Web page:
A number of Fortune 500 companies have moved away from the traditional annual review model, but what approaches have they taken to revamp the process? For the most part, the changes have focused on development instead of evaluation. Rather than simply rating an employee’s past performance, they want to chart a course to successful future performance.
Let’s focus on a few companies to see what specific changes they’ve made.
CEO Pierre Nanterme believes that successful performance management begins with the right hire. He describes his philosophy in a Washington Post interview: “The art of leadership is not to spend your time measuring, evaluating. It’s all about selecting the right person. And if you believe you selected the right person, then you give that person the freedom, the authority, the delegation to innovate and to lead with some very simple measure.”The art of leadership is not to spend your time measuring, evaluating. Click To Tweet
So, the company has gotten rid of 90% of their old performance management system, which was based on annual reviews and employee rankings. Now the focus is on instant feedback and coaching. Nanterme says, “Performance is an ongoing activity…. It’s much more fluid. People want to know on an ongoing basis, am I doing right? Am I moving in the right direction? Do you think I’m progressing? Nobody’s going to wait for an annual cycle to get that feedback.”
The software giant no longer uses formal ratings, questionnaires, or written reviews. They encourage managers to engage in regular feedback and check-ins, based on three principles: Managers should set clear expectations for their reports, all employees are expected to give and receive constructive feedback, and ongoing check-ins should be a platform to discuss professional and personal development.Adobe no longer uses formal ratings, questionnaires, or written reviews. Click To Tweet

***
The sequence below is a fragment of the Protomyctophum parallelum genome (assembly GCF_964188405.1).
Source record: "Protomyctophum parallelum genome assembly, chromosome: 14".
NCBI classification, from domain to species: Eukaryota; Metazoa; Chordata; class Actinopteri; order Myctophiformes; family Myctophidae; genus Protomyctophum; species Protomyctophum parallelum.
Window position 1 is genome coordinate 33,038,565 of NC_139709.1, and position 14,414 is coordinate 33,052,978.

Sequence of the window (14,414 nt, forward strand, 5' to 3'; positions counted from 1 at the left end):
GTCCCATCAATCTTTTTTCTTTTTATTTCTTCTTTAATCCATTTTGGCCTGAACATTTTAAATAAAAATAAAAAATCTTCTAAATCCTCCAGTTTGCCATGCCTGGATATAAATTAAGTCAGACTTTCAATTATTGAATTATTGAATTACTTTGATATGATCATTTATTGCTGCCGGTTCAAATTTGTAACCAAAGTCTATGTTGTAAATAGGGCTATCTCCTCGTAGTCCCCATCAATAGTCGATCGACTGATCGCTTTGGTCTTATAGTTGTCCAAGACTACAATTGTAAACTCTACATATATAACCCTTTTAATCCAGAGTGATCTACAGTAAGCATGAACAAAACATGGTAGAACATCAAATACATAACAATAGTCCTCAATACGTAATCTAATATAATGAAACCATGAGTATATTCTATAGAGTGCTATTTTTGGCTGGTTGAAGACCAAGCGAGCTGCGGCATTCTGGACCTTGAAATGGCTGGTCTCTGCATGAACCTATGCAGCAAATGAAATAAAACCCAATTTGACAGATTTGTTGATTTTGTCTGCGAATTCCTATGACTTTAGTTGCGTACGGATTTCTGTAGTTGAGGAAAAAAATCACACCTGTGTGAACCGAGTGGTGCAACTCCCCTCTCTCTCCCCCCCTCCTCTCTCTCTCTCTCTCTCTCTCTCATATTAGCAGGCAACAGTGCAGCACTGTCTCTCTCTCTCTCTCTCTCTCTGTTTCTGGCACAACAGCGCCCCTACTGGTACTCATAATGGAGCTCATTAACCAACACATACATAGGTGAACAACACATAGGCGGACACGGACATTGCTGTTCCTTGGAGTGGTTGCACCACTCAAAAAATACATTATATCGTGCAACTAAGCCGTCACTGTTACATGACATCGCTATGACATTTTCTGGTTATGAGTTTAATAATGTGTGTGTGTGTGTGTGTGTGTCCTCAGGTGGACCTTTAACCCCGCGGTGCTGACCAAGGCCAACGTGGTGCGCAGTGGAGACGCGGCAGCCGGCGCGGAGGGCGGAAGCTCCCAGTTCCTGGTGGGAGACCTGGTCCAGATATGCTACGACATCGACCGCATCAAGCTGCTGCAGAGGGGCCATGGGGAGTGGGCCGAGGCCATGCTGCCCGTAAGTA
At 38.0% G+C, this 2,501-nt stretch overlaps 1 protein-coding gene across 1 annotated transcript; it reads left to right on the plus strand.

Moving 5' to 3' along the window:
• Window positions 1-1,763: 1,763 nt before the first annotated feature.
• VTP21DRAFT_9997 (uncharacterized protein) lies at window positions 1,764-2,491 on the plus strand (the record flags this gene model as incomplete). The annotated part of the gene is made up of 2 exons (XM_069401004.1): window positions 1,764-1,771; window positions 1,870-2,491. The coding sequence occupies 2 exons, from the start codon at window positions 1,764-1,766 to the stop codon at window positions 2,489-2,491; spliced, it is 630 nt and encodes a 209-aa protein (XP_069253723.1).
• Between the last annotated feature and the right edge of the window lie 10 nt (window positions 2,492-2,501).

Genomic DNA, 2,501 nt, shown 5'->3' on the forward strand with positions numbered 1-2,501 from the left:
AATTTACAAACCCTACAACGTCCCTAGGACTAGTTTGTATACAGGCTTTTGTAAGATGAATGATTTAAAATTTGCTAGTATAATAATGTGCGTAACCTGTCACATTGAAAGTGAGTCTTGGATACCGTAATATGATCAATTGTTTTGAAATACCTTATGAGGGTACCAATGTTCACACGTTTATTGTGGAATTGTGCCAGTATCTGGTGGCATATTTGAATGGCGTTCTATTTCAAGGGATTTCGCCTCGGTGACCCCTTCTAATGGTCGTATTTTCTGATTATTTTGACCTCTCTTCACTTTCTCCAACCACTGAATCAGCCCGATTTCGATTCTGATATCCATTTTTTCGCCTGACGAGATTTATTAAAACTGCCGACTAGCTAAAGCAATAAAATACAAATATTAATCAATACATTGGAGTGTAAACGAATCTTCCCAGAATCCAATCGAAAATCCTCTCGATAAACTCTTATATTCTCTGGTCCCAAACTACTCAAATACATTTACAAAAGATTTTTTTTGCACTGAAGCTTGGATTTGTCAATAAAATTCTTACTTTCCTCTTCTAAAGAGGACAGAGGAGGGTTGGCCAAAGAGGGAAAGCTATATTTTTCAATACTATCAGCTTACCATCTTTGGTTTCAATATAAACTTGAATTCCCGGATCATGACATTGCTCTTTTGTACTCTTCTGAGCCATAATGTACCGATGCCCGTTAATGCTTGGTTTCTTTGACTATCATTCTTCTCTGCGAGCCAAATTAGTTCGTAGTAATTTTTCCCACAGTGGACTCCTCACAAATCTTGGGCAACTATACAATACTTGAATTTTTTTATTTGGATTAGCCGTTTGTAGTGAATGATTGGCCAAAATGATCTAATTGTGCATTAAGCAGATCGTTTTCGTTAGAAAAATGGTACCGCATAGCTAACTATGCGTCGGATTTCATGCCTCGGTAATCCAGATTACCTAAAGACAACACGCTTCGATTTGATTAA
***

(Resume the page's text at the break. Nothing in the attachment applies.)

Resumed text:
Since making these changes, Adobe has seen a 30% reduction in voluntary employee turnover, and involuntary departures have actually increased by 50%. Donna Morris, EVP Customer & Employee Experience, says that Adobe’s new performance management system “requires executives and managers to have regular ‘tough discussions’ with employees who are struggling with performance issues—rather than putting them off until the next performance review cycle comes around.”
Facebook conducts biannual 360 reviews, focused on development. Reviews are guided by two questions: What impact did the employee have since the last review? And how they can increase their impact moving forward?
A major development focus is also identifying in-house employees who are the best candidates for management positions. These employees are put on the management promotion path, while other employees are put on the non-manager path. Both paths allow employees to continue growing with the company while ensuring that everyone is in the right role for their personality and skillset.
Netflix’s culture deck is famous by now, but one of the most groundbreaking changes at the time was that Netflix ended formal annual reviews. The company shifted to 360 reviews where “people were asked to identify things that colleagues should stop, start, or continue,” says Patty McCord, former Chief Talent Officer and co-author of the culture deck.
Peer feedback is no longer anonymous, and 360 reviews are separate from compensation discussions. One of the strongest indicators of performance is the “keeper test”, which Netflix describes as, “If one of the members of the team was thinking of leaving for another firm, would the manager try hard to keep them from leaving?” The goal is to create a dream team.Peer feedback is no longer anonymous at Netflix. Click To Tweet
McCord goes on to say, “If you talk simply and honestly about performance on a regular basis, you can get good results—probably better ones than a company that grades everyone on a five-point scale.”
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